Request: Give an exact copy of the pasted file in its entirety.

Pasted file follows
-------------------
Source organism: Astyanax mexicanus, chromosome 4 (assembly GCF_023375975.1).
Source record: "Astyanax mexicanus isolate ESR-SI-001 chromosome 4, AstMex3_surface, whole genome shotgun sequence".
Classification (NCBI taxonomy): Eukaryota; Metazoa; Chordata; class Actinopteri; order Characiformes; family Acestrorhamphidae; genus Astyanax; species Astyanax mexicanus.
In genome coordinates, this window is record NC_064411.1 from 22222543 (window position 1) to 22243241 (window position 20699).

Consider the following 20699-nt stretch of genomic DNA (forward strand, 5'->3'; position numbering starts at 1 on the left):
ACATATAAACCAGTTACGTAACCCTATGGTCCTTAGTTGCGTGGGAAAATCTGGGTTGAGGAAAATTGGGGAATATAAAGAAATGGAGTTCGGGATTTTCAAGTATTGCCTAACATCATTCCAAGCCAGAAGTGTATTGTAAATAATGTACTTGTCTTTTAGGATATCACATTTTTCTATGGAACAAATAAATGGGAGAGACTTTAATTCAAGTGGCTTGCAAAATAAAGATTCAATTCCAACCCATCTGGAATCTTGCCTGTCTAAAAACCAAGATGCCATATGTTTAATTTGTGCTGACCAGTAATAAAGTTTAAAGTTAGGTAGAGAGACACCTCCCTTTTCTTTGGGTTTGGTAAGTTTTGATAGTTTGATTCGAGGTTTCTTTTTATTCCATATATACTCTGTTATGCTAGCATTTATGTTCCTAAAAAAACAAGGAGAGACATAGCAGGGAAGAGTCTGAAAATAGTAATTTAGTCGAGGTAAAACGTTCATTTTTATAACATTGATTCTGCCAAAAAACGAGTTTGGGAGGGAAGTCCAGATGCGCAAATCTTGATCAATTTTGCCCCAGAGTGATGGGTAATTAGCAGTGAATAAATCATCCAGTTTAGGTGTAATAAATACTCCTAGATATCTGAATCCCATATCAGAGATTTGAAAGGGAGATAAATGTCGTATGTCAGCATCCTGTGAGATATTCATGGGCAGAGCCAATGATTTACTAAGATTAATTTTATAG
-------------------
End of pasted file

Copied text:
Source organism: Astyanax mexicanus, chromosome 4 (assembly GCF_023375975.1).
Source record: "Astyanax mexicanus isolate ESR-SI-001 chromosome 4, AstMex3_surface, whole genome shotgun sequence".
Classification (NCBI taxonomy): Eukaryota; Metazoa; Chordata; class Actinopteri; order Characiformes; family Acestrorhamphidae; genus Astyanax; species Astyanax mexicanus.
In genome coordinates, this window is record NC_064411.1 from 22222543 (window position 1) to 22243241 (window position 20699).

Consider the following 20699-nt stretch of genomic DNA (forward strand, 5'->3'; position numbering starts at 1 on the left):
ACATATAAACCAGTTACGTAACCCTATGGTCCTTAGTTGCGTGGGAAAATCTGGGTTGAGGAAAATTGGGGAATATAAAGAAATGGAGTTCGGGATTTTCAAGTATTGCCTAACATCATTCCAAGCCAGAAGTGTATTGTAAATAATGTACTTGTCTTTTAGGATATCACATTTTTCTATGGAACAAATAAATGGGAGAGACTTTAATTCAAGTGGCTTGCAAAATAAAGATTCAATTCCAACCCATCTGGAATCTTGCCTGTCTAAAAACCAAGATGCCATATGTTTAATTTGTGCTGACCAGTAATAAAGTTTAAAGTTAGGTAGAGAGACACCTCCCTTTTCTTTGGGTTTGGTAAGTTTTGATAGTTTGATTCGAGGTTTCTTTTTATTCCATATATACTCTGTTATGCTAGCATTTATGTTCCTAAAAAAACAAGGAGAGACATAGCAGGGAAGAGTCTGAAAATAGTAATTTAGTCGAGGTAAAACGTTCATTTTTATAACATTGATTCTGCCAAAAAACGAGTTTGGGAGGGAAGTCCAGATGCGCAAATCTTGATCAATTTTGCCCCAGAGTGATGGGTAATTAGCAGTGAATAAATCATCCAGTTTAGGTGTAATAAATACTCCTAGATATCTGAATCCCATATCAGAGATTTGAAAGGGAGATAAATGTCGTATGTCAGCATCCTGTGAGATATTCATGGGCAGAGCCAATGATTTACTAAGATTAATTTTATAG